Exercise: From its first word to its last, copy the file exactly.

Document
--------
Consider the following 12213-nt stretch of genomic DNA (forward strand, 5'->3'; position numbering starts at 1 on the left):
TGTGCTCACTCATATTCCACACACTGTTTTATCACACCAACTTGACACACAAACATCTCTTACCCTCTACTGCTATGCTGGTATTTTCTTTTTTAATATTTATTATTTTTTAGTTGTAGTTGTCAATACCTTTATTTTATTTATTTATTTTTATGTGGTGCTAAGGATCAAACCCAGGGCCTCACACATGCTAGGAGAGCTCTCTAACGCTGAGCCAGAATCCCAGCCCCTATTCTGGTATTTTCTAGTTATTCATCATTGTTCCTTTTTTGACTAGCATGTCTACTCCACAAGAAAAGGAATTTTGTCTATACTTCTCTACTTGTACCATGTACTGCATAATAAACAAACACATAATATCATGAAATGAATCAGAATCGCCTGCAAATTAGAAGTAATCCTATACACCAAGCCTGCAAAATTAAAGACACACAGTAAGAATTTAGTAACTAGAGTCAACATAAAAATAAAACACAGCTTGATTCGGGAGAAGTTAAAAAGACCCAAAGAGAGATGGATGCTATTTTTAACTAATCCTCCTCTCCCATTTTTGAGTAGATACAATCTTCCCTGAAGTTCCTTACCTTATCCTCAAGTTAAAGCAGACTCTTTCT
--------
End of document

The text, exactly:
Consider the following 12213-nt stretch of genomic DNA (forward strand, 5'->3'; position numbering starts at 1 on the left):
TGTGCTCACTCATATTCCACACACTGTTTTATCACACCAACTTGACACACAAACATCTCTTACCCTCTACTGCTATGCTGGTATTTTCTTTTTTAATATTTATTATTTTTTAGTTGTAGTTGTCAATACCTTTATTTTATTTATTTATTTTTATGTGGTGCTAAGGATCAAACCCAGGGCCTCACACATGCTAGGAGAGCTCTCTAACGCTGAGCCAGAATCCCAGCCCCTATTCTGGTATTTTCTAGTTATTCATCATTGTTCCTTTTTTGACTAGCATGTCTACTCCACAAGAAAAGGAATTTTGTCTATACTTCTCTACTTGTACCATGTACTGCATAATAAACAAACACATAATATCATGAAATGAATCAGAATCGCCTGCAAATTAGAAGTAATCCTATACACCAAGCCTGCAAAATTAAAGACACACAGTAAGAATTTAGTAACTAGAGTCAACATAAAAATAAAACACAGCTTGATTCGGGAGAAGTTAAAAAGACCCAAAGAGAGATGGATGCTATTTTTAACTAATCCTCCTCTCCCATTTTTGAGTAGATACAATCTTCCCTGAAGTTCCTTACCTTATCCTCAAGTTAAAGCAGACTCTTTCT